Zhulin-1 monastery, (near) Hangzhou, Zhejiang, CN

Raw data

"The Zhulin (Bamboo Forest) Temple was established in the southern Qi Dynasty [479-502 CE- tmc]. Buddhist monks in the Temple began their study on TCM [Traditional Chinese Medicine - tmc] in the 8th year of Tianfu reign of the Later Jin dynasty 936–947 CE - tmc. However, it was not until the 6th year of Shaoding reign in Southern Song dynasty that it was named "King of Medicine" and became world famous. Records on the temple's geneology tree showed that the succession ended at Jinxiu, the 106th generation, who resumed his secular life. The thousand - year old temple was thus dismantled severely with no trace of ruins. Due to fire, war and artificial factors, since the death of Xu Hui, this Discipline of Women's Diseases was succeeded by his son until now, there are still successors." - XIAO (2000)

"The Monastery of Benevolent Aid (Huijisi), which locals referred to as the “Bamboo Grove Monastery” (Zhulinsi), was located on the northern outskirts of Xiaoshan City, in Shaoxing Prefecture, Zhejiang Province. The Xiaoshan County gazetteer relates that the monastery was first founded around 940 CE, on the ruins of a pre-existing temple. The monks’ own legend recounting the origins of their medical practice repeats a familiar narrative in Chinese culture, that of esoteric knowledge imparted by a deity or immortal in disguise. According to monastery records, the tenth-century monk Gaotan encountered a mysterious “wandering man of the Way” (daoren), whom he invited to stay at the monastery. This stranger’s sprightly and agile appearance showed that he was “no ordinary person,” and Gaotan treated him with great reverence. One day the visitor mysteriously disappeared. To repay Gaotan’s kindness, however, he left behind a medical treatise discussing women’s reproductive illnesses and providing wondrously effective remedies for curing them. Gaotan studied this book assiduously and became a successful healer. Henceforth medicine also became an important activity for the monastery. During the Shaoding reign (1228–1233) of the Song dynasty, the monastery’s reputation was burnished after the monk Jingxian cured an imperial consort. A grateful Song Lizong bestowed several tokens of appreciation on the monks, including the honorific title of “Kings of Medicine” on Jingxian, his four immediate predecessors, and five generations of successors. By the end of the nineteenth century, the monks claimed a medical tradition that had been passed down from the Song to the Qing dynasties through 106 successive generations of monks" - WU (2000:43)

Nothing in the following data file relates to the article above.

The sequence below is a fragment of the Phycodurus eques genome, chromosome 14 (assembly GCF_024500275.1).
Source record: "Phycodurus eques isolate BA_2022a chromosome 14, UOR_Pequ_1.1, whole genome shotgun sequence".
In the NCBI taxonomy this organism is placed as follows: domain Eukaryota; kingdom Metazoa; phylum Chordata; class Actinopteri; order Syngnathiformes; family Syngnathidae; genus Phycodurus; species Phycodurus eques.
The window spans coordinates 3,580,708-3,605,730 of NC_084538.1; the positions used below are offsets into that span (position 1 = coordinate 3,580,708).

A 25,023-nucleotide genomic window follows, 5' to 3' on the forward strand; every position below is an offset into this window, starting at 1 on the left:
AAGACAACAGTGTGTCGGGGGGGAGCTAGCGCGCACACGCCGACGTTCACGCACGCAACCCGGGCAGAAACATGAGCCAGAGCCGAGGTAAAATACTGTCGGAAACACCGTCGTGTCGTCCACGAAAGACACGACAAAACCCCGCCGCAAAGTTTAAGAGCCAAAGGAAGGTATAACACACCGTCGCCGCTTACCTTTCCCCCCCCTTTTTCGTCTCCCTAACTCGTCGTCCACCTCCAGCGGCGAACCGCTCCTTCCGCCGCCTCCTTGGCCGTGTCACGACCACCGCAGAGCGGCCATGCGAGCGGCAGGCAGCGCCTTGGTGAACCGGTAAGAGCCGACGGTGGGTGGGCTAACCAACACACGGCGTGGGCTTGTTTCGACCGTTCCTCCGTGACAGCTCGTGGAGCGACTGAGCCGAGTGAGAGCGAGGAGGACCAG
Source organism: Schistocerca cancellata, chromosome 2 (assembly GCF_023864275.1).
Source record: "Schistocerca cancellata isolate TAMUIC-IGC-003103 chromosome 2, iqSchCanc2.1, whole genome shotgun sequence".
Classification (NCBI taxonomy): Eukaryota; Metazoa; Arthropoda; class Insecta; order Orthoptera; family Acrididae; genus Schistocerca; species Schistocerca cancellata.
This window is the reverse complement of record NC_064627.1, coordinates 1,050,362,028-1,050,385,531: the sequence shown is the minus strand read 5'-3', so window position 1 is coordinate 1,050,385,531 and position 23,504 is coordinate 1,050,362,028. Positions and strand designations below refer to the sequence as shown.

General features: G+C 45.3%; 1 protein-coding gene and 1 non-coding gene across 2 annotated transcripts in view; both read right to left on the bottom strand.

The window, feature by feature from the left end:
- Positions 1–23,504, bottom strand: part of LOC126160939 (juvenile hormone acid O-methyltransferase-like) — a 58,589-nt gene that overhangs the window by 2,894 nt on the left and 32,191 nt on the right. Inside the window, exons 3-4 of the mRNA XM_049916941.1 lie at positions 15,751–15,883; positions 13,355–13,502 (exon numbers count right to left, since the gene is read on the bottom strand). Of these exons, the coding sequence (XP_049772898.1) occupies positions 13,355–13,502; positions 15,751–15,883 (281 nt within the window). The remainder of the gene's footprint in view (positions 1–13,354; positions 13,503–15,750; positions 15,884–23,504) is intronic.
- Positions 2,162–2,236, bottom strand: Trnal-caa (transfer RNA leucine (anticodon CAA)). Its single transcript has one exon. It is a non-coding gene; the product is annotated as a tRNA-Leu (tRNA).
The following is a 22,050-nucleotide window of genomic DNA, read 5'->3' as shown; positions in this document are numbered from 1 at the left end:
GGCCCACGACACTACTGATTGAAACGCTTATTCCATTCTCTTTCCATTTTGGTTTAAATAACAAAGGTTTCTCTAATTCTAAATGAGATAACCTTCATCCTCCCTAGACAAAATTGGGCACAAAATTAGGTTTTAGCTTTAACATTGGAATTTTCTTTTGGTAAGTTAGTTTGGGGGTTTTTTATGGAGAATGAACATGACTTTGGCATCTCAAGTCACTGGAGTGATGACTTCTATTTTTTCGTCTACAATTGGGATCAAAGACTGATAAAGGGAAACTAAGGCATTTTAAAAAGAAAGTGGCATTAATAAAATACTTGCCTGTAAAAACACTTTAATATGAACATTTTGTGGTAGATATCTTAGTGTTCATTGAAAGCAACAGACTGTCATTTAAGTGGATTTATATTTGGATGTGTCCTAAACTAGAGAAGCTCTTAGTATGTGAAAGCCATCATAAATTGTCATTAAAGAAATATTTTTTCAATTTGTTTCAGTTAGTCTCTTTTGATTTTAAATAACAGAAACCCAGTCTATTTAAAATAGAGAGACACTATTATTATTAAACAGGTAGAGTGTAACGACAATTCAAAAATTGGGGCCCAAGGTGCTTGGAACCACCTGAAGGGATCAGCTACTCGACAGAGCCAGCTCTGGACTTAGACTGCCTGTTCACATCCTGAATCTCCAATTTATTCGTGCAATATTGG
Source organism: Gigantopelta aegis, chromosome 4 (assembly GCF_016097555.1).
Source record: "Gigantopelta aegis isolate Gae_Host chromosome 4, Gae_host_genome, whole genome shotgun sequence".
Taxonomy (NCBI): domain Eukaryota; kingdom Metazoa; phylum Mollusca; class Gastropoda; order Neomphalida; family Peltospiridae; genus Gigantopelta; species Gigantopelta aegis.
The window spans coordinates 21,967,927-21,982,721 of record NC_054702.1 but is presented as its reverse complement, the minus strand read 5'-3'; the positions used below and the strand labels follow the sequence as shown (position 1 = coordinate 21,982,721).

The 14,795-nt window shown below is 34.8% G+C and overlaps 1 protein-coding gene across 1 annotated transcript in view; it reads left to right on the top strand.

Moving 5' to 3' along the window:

Input by: tmciolek Aug 06 2014

Final data (and their sources)

Last updated: 06 Aug 2014

Lat/Long coordinates' accuracy:
The monastery in question is assumed to be situated actually no farther than 200 m from the point defined by the coordinates below.

Location of Zhulin-1 monastery, CN.

General location of the Zhulin-1 monastery, CN.
lat=30.18421 long=120.26418
Mapping & images: Falling Rain Genomics (http://www.fallingrain.com), 2013.

Google Map link:


Final data - explanatory notes

1. Monastery's name

  • Zhulin-1 monastery

2. Monastery's modern country & province

  • China:Zhejiang Sheng

3. Monastery's alternative/historical names

  • Huijisi - Monastery of Benevolent Aid - WU (2000:43)
  • Zhulinsi - Bamboo Grove Monastery - WU (2000:43)
  • Bamboo Forest Temple - XIAO (2000)

4. Monastery's lat/long coordinates

  • Approx. Lat 30.18421 Long 120.26418 - based on visual identification of the monastery ruins in maps/satellite imagery, maps.google.com - tmciolek, 06 Aug 2014.

5. Other known nearby Buddhist monasteries

  • [missing data]

6. Modern name of the known nearest city, town, or village

7. The settlement's alternative/historical names

8. The settlement's coordinates

9. Monastery's major Buddhist tradition

  • Mahayana

10. Monastery's Buddhist sub-tradition

  • [missing data]

11. Date-early

  • Established sometime 479-502 CE - XIAO (2000)

MBM chrono-tag 0467-99p 0500-32p - tmciolek 06 Aug 2014
0467-99p 0500-32p 0533-66c 0567-99c 0600-32c 0633-66c 0667-99c 0700-32c 0733-66c 0767-99c 0800-32c 0833-66c 0867-99c 0900-32c 0933-66c 0967-99c 1000-32c 1033-66c 1067-99c 1100-32c 1133-66c 1167-99c 1200=> dated-el

12. Date-intermediate

  • Re-established 940 CE by ven. Gaotan - WU (2000:43)

MBM chrono-tag 0933-66c - tmciolek 06 Aug 2014

13. Date-late

  • Active during the Qing Dynasty - WU (2000:43)

MBM chrono-tag 1200=> - tmciolek 06 Aug 2014

14. Details of contacts with other monasteries

  • [missing data]

15. Type of evidence regarding the monastery

  • [missing data]

16. Additional notes

  • [missing data] (incl. details of the size of the monastic population)
  • A site specialising in treatment of gynaecological problems - XIAO (2000)

17. Corrections & addenda to this page were kindly provided by

  • [missing data]

18. Known monks and nuns associated with this monastery

19. Available Printed Literature

  • [bibliographical details of the Book/Article 1]
  • [bibliographical details of the Book/Article 2]
  • [bibliographical details of the Book/Article 3]

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